How To Deal With Preteen (Tween) Attitude? Learn about tips that may help you deal with your tween's attitude.
How To Deal With Preteen (Tween) Attitude? Learn about tips that may help you deal with your tween's attitude.

Most behaviors that you might encounter with your preteen (tweens) are pretty normal. Preteenhood usually ranges from the age of nine to twelve years.

Handling a tween or preteen attitude can be quite hard. As a parent, it can be frustrating raising your child through this stage.

Dealing with preteen attitude

Behavioral and attitude changes among preteens are primarily due to the onset of puberty. At this age, your tweens start getting into the realization of who they are. During this stage, expect to experience defiance, disrespect, and selfishness. 

Behavioral changes are a good sign. It shows that your child is developing. Often, just like any other changes in our lives, these changes can be challenging to deal with.

Causes of tween, teen attitude

Some of the reasons your preteen tweens may be developing attitude may include:

  • Distraction by their physical and mental changes. At this age, teens experience many body changes, and this might cause some attitudes.
  • Separation from the parents. As preteens develop their sense of identity, they may start showing an attitude toward parents.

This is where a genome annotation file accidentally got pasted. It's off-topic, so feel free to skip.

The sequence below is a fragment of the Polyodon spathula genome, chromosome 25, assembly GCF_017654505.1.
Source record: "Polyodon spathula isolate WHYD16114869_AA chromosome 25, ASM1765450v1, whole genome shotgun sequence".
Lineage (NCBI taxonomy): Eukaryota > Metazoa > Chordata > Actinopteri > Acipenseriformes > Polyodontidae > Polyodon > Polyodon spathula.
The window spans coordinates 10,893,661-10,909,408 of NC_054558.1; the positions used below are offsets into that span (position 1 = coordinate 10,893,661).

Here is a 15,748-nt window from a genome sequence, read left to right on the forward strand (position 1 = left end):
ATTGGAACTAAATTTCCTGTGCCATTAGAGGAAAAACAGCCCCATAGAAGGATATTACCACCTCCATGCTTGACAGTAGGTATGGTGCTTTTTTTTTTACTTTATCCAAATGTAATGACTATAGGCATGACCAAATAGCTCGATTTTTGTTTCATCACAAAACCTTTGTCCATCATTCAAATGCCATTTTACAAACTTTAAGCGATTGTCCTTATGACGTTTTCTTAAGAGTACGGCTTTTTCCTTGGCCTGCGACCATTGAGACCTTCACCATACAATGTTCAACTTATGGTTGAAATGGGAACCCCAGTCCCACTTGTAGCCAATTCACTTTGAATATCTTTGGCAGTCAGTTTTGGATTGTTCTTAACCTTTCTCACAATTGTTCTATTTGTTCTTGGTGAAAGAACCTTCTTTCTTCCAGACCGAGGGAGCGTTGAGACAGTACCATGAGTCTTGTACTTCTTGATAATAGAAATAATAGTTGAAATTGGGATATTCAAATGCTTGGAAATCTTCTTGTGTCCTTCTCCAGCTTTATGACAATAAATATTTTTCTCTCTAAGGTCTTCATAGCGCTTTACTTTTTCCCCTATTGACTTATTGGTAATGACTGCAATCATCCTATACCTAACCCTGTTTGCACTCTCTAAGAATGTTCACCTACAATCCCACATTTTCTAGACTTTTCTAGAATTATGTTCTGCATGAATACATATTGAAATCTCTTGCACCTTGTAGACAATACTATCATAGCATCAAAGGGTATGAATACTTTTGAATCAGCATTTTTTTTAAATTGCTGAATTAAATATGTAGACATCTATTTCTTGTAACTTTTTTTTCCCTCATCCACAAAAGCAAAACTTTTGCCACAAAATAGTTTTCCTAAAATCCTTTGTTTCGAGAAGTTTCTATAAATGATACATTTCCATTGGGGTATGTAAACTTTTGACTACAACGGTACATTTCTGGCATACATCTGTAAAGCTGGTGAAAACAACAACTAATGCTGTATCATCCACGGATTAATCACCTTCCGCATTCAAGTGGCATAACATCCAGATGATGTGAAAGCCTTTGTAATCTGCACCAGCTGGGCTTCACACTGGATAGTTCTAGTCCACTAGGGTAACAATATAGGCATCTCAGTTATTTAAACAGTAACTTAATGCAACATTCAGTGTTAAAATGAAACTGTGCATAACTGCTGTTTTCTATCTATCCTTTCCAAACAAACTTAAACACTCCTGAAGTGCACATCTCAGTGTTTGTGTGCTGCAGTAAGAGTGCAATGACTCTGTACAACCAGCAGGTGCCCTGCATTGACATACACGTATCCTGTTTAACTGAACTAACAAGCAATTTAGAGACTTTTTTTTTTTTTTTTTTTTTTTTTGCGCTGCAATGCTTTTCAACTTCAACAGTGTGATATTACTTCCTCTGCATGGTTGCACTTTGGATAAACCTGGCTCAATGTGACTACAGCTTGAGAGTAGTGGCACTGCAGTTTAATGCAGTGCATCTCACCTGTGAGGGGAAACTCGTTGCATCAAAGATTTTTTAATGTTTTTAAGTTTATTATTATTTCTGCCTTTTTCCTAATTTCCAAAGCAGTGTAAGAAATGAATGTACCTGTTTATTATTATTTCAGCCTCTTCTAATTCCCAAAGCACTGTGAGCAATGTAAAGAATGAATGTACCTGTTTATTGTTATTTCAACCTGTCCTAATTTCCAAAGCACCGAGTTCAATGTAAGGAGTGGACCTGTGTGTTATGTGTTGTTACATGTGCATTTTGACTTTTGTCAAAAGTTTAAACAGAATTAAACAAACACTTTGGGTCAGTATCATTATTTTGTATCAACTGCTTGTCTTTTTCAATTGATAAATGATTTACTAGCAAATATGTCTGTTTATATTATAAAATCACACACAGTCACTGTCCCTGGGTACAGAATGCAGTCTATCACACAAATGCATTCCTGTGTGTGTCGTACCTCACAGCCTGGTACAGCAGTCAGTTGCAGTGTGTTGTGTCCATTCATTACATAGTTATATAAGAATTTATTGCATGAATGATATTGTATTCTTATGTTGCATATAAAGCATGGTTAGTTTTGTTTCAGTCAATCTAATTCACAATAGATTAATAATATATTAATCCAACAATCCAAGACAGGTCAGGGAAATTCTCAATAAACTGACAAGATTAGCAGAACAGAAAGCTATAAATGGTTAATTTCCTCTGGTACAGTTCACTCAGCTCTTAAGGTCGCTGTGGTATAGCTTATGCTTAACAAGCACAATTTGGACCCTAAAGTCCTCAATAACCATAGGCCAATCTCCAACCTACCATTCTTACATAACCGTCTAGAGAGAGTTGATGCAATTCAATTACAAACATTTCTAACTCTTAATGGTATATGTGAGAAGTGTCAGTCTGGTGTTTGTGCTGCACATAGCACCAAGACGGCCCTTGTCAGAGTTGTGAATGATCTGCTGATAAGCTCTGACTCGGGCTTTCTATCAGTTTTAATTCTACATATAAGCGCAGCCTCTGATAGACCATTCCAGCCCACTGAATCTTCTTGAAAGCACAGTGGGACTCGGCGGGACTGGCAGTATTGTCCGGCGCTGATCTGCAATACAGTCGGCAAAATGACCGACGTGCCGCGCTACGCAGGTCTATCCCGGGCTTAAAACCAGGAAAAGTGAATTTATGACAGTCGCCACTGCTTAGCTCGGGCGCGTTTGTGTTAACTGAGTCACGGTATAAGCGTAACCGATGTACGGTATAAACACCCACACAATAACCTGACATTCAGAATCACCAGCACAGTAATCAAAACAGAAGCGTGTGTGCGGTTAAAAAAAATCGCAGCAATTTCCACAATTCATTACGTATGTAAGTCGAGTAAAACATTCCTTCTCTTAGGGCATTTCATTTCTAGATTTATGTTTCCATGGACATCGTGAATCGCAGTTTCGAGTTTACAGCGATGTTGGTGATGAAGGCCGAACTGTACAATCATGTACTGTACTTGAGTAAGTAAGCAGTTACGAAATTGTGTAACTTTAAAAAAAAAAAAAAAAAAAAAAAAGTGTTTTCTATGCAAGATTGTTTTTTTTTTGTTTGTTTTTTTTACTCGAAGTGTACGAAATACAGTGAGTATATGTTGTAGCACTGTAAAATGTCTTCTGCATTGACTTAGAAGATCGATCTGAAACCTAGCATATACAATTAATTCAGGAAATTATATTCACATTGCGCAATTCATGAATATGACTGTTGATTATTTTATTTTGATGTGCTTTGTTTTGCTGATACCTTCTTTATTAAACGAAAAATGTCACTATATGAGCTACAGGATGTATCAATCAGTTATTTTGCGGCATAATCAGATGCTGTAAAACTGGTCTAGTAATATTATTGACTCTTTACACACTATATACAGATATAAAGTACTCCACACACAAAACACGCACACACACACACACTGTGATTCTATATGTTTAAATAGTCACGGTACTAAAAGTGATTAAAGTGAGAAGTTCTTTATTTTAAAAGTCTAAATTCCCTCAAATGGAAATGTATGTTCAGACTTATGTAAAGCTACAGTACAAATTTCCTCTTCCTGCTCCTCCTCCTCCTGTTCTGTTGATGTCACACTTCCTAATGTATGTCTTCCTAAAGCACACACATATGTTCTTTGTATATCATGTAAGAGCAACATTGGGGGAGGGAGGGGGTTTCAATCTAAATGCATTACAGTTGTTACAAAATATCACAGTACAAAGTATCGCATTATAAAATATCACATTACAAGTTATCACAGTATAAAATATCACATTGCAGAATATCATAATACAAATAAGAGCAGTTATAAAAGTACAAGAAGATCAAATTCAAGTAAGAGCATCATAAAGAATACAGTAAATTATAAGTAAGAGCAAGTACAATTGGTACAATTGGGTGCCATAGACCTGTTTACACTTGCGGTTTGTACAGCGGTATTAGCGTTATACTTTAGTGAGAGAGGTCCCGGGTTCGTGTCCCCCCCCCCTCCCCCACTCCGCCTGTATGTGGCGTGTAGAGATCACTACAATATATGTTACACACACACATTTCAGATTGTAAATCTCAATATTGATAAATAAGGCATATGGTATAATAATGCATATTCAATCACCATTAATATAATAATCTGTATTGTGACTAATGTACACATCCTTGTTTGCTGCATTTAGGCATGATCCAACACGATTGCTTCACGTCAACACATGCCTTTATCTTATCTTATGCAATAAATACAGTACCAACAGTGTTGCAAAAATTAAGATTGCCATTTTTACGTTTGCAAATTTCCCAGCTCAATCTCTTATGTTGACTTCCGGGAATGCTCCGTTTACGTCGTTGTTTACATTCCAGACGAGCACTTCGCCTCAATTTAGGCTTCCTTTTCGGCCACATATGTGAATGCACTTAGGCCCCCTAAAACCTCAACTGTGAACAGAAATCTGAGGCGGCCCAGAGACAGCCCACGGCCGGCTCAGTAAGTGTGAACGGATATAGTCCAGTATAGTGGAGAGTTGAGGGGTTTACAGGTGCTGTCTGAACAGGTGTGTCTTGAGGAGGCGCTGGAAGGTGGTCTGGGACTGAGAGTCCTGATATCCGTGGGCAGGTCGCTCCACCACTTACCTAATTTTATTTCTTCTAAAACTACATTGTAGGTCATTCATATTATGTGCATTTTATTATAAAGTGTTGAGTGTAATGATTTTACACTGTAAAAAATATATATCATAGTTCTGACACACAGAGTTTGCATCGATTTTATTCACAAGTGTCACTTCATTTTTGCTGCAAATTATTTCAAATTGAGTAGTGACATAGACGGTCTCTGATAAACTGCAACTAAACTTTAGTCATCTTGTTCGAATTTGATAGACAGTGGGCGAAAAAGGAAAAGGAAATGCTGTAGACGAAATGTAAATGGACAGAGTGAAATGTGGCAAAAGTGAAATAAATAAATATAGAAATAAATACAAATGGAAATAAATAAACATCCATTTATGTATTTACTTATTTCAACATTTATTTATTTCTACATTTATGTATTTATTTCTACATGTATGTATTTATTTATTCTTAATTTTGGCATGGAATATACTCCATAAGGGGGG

• Testing the parent's power limits. Teens may test you from time to time to see if you hold your ground as the protector.
  • A change in brain function. These changes in the brain may cause tweens to have anger issues or sad emotions.

 

How to help your preteen develop a healthy brain

Preteens tend to drift away from their parents at this stage. They go through a lot of emotional and mental changes. There are a few things you can do as a parent to provide emotional safety  for your preteens and help them develop mentally. They include:

  • Ensuring they understand why their actions lead to some of the consequences
  • Promoting good behavior
  • Trying to listen and understand what your child is going through
  • Ensuring they get enough sleep

Normal behaviors to expect from preteens

Different tweens have varying normal behaviors. Some of these behaviors might include: 

  • Overly criticizing your actions.
  • Eye rolling
  • Loud sighs when you talk to them
  • Overreacting 
  • Huffing
  • Talking back at you 
  • Complaining
  • Questioning the way you do things 
  • Challenging your beliefs

Tips for parents in dealing with preteen attitude

Here are some tips that can help you learn how to deal with your preteen's attitude.

  1. Don't overreact. As a parent, you can expect your preteen to overly react to minor issues. However, it is better if you do not interfere by trying to solve them. If you think it is a harmless situation, you might discover it's better to let them sort it through themselves.
  2. Don't feel rejected. Tweens start getting secretive at this age. You may want to know everything about their life, but your child is pushing you away. It is better to remain calm and wait for them to approach you when an issue bothers them deeply. Being overly curious may push your child to alienate themselves more. Instead, let them know they can always come to you for help.